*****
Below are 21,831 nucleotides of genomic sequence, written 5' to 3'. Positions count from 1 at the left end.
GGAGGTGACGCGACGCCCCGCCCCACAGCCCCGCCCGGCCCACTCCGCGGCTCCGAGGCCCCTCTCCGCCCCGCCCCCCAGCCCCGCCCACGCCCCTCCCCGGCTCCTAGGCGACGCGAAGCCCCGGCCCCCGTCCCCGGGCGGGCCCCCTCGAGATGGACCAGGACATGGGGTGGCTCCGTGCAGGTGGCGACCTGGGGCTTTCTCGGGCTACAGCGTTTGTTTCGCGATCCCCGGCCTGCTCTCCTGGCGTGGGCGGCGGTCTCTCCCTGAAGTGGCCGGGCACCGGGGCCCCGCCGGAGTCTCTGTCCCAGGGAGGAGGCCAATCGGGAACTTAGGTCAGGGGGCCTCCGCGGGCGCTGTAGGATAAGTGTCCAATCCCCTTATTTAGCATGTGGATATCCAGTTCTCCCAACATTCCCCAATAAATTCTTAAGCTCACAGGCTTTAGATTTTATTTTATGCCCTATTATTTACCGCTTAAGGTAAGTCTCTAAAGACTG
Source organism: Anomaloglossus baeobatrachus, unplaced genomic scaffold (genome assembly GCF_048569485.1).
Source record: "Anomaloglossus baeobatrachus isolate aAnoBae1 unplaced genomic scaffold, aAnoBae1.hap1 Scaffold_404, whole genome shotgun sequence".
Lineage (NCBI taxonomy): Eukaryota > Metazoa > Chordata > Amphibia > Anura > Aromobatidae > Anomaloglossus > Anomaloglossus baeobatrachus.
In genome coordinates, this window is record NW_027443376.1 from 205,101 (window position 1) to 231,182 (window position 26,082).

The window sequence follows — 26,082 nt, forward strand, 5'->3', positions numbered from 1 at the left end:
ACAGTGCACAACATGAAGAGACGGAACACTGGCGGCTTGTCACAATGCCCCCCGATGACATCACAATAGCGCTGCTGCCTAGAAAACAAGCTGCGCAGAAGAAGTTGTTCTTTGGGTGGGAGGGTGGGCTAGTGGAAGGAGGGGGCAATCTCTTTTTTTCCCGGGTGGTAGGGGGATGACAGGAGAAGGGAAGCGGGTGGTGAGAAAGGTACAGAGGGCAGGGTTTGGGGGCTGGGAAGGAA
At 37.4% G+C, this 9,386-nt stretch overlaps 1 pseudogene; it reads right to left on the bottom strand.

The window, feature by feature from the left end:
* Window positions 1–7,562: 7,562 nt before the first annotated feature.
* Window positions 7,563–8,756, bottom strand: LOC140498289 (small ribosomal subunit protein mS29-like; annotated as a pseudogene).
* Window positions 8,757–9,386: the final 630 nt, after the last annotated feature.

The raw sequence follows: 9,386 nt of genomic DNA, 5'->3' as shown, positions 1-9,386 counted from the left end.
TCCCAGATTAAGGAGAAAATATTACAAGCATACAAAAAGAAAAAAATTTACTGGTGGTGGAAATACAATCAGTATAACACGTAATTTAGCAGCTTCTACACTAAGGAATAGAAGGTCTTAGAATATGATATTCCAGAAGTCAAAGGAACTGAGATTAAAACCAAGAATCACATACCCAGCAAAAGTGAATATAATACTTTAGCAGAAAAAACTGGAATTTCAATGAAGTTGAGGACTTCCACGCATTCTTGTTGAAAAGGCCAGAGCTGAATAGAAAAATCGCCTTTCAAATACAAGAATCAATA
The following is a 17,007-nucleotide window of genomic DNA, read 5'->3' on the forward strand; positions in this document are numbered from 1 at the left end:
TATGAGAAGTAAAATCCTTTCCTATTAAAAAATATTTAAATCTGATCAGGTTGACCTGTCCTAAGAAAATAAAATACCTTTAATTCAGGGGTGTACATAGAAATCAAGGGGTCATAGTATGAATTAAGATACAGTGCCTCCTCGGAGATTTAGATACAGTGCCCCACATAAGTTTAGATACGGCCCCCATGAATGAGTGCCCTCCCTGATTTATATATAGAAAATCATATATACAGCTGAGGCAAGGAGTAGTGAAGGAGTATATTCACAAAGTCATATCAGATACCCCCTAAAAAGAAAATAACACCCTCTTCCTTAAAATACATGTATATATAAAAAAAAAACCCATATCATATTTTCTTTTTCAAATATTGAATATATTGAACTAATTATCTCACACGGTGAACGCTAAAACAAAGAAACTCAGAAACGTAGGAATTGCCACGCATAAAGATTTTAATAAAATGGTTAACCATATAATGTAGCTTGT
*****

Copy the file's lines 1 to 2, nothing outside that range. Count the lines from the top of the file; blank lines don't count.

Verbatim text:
Below are 21,831 nucleotides of genomic sequence, written 5' to 3'. Positions count from 1 at the left end.
GGAGGTGACGCGACGCCCCGCCCCACAGCCCCGCCCGGCCCACTCCGCGGCTCCGAGGCCCCTCTCCGCCCCGCCCCCCAGCCCCGCCCACGCCCCTCCCCGGCTCCTAGGCGACGCGAAGCCCCGGCCCCCGTCCCCGGGCGGGCCCCCTCGAGATGGACCAGGACATGGGGTGGCTCCGTGCAGGTGGCGACCTGGGGCTTTCTCGGGCTACAGCGTTTGTTTCGCGATCCCCGGCCTGCTCTCCTGGCGTGGGCGGCGGTCTCTCCCTGAAGTGGCCGGGCACCGGGGCCCCGCCGGAGTCTCTGTCCCAGGGAGGAGGCCAATCGGGAACTTAGGTCAGGGGGCCTCCGCGGGCGCTGTAGGATAAGTGTCCAATCCCCTTATTTAGCATGTGGATATCCAGTTCTCCCAACATTCCCCAATAAATTCTTAAGCTCACAGGCTTTAGATTTTATTTTATGCCCTATTATTTACCGCTTAAGGTAAGTCTCTAAAGACTG